Marc Giudici, PhD, NCC
Adjunct Faculty, Massachusetts School of Professional Psychology
Media coverage of Hurricane Katrina raises questions about accurate representation and the resultant costs in human suffering. This article elucidates some of the documented facts related to Hurricane Katrina, its comparison to 9/11, and clarifies misconceptions of the initial relief effort and impact on those impacted by the Hurricane.
I question the media’s approach to New Orleans in the aftermath of Hurricane Katrina, to the exclusion of other affected areas, and examine the effect this had on the Mississippi Gulf Coast’s recovery and rebuilding effort. As a mental health professional and building contractor, I was on the Mississippi Gulf Coast for one year after the storm and was heavily involved in the recovery effort. I was witness to the efforts made by communities and volunteers from all over the world, as well as the efforts from the federal and local governments. This article is intended to bring to light the well-documented history surrounding the regions most directly affected by the events of August 29, 2005.
Since Katrina, Giudici’s passion, time, and research have been focused on the Hurricane Katrina survivors and relief effort. He spent the initial year post-storm on the Gulf Coast working with the Survivors of Katrina providing mental health services and assisting the long term planning and recovery process. Marc is fueled, inspired, and humbled by the resilience, post-trauma growth, and forward thinking of people along the Mississippi Gulf Coast.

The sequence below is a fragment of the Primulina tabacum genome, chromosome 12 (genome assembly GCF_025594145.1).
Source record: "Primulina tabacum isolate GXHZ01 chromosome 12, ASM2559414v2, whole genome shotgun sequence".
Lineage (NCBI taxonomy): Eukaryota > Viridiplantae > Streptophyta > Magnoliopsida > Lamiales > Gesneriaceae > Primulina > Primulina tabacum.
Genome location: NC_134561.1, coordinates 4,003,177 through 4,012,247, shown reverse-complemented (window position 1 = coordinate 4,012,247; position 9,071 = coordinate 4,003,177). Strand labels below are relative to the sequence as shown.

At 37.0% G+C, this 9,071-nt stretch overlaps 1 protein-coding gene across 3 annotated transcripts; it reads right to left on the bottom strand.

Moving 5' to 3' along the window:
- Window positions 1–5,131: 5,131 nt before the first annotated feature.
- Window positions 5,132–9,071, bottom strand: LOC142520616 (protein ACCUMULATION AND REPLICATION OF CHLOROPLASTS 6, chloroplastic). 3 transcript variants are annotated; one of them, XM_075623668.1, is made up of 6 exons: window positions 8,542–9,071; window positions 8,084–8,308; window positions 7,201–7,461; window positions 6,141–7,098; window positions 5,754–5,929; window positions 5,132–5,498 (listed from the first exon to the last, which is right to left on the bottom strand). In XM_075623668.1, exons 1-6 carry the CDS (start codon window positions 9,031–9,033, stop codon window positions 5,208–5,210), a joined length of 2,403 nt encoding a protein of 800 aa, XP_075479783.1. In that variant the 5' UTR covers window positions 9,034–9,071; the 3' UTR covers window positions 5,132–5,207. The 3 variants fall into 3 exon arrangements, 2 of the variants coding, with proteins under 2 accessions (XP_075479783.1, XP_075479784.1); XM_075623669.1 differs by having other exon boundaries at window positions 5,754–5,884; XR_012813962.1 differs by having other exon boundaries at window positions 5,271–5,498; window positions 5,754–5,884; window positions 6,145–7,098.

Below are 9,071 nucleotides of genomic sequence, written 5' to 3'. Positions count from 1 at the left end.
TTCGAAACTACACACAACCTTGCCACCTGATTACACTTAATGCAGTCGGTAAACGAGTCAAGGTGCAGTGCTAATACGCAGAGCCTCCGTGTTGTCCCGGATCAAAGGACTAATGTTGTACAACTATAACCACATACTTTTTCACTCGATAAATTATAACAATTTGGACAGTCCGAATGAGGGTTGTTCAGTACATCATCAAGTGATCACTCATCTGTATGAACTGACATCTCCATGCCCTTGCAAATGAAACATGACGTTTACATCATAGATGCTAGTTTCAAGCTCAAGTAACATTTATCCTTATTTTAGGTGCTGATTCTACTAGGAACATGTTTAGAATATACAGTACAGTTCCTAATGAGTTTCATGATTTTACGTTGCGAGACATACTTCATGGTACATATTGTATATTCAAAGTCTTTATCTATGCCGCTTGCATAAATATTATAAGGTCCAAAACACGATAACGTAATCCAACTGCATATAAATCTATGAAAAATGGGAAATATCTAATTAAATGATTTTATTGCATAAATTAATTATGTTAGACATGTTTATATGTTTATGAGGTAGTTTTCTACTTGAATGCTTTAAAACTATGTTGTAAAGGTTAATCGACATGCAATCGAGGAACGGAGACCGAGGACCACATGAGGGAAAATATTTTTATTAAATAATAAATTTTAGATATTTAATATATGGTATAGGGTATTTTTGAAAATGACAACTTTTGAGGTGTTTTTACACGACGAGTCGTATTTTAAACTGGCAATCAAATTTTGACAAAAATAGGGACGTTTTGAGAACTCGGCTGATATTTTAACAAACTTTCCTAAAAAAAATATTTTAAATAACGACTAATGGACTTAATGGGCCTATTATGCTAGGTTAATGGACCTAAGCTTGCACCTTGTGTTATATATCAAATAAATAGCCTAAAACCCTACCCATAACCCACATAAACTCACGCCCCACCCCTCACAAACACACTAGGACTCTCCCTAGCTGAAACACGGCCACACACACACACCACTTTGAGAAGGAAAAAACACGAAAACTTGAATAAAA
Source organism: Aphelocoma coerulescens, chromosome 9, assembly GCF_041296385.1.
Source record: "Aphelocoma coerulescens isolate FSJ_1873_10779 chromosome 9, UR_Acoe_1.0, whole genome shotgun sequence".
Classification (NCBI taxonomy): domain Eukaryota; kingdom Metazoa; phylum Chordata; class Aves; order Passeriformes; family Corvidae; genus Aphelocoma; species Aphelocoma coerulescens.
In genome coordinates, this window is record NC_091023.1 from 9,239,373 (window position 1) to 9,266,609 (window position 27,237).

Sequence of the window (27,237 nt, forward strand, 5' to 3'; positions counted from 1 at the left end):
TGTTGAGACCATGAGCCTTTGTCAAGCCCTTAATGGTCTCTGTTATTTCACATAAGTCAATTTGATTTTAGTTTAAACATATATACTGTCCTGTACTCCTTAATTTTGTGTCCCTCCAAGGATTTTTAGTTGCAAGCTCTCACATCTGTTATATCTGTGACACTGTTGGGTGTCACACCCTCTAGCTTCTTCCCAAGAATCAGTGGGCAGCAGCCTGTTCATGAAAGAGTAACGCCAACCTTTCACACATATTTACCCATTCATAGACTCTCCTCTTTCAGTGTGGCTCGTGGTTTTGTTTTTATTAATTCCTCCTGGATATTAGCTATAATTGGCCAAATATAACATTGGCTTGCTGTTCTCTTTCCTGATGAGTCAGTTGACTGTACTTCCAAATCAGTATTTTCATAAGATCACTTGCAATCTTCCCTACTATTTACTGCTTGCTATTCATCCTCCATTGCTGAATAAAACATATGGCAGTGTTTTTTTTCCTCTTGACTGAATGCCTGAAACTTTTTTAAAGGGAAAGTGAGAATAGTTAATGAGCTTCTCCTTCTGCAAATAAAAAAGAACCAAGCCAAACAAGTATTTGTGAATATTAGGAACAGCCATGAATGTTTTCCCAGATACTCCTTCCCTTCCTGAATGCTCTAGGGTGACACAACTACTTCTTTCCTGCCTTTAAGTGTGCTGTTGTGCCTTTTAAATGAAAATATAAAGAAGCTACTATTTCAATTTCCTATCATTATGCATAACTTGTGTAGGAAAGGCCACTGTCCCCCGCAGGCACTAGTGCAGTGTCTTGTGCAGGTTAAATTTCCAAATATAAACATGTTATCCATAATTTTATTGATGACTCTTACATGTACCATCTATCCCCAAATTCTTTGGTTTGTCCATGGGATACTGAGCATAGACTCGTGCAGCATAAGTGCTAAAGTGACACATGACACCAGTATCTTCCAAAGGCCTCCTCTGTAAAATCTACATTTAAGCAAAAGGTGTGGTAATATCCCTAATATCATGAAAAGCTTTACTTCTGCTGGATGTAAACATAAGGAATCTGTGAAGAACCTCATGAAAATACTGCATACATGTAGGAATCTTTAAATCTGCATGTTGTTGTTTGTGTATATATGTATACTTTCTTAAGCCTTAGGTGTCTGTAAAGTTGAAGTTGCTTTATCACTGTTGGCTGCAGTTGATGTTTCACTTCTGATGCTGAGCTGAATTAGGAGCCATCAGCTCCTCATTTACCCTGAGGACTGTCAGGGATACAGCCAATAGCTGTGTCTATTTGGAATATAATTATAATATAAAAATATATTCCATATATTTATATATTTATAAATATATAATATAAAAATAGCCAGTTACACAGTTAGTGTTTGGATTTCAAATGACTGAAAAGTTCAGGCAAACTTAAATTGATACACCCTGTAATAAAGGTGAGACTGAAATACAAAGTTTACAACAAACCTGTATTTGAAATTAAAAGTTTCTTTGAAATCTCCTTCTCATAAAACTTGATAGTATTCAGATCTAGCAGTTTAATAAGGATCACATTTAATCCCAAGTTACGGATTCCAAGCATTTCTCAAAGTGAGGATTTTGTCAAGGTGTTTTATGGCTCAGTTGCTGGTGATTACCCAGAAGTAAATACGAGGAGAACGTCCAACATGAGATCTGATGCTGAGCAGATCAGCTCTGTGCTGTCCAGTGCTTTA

As a result of his experience with Katrina survivors, Giudici is in the final stage of developing in an assessment tool that mines for strengths and assets of those that have experienced trauma to be used in the future to assist with post-recovery efforts. In addition, Giudici is committed to promoting the evolving field of Media Psychology and its role in psychology. He has been invited to speak at the Mississippi Conference on Attention Deficit Hyperactivity Disorder, as guest lecturer providing Media Psychology rich information and interventions for those that are working with this difficult population. Giudici’s previous research focused on developing medication compliance profiles using selected scales from the MMPI-2 with the Veteran population. He continues to work in this area. Contact: firstname.lastname@example.org
Hurricane Katrina was the deadliest hurricane to hit the United States in over seven decades (Kessler, Galea, Jones, & Parker, 2006). This natural disaster is often compared and contrasted to the relief effort of the 9/11 terrorist attacks. Both were mentally, emotionally, and fiscally devastating to the United States. Many have said that the efforts for 9/11 were more decisive, organized, and expedient than the effort for the Gulf Coast. In many circles, the issue of race as been mentioned, with many believing that if this storm had occurred in a more affluent area, resources and relief would have been more expedient and plentiful than it was to the Mississippi Gulf Coast (Davis & Land, 2006).
In reality, the response from FEMA and other Federal groups was pursued in a timely manner, but given the vastness of the territory to be supported, the effort may not have been as consolidated as NYC’s need to respond to 9/11. It is important to note the scope and breadth of the Hurricane Katrina disaster when comparing it to the relief effort of 9/11. The 9/11 attack encapsulated a 16 acre area encompassing roughly 12 city blocks (McAllister, Barnett, Gross, Hamberger & Magnusson, 2002). Conversely, Hurricane Katrina and its devastation spanned over 90,000 square miles, roughly the landmass of the United Kingdom (Kessler, Galea, Jones, Parker, 2006). The size of the effected area reflected a disaster like no other in our country’s history and the magnitude of the immediate needs were tremendous.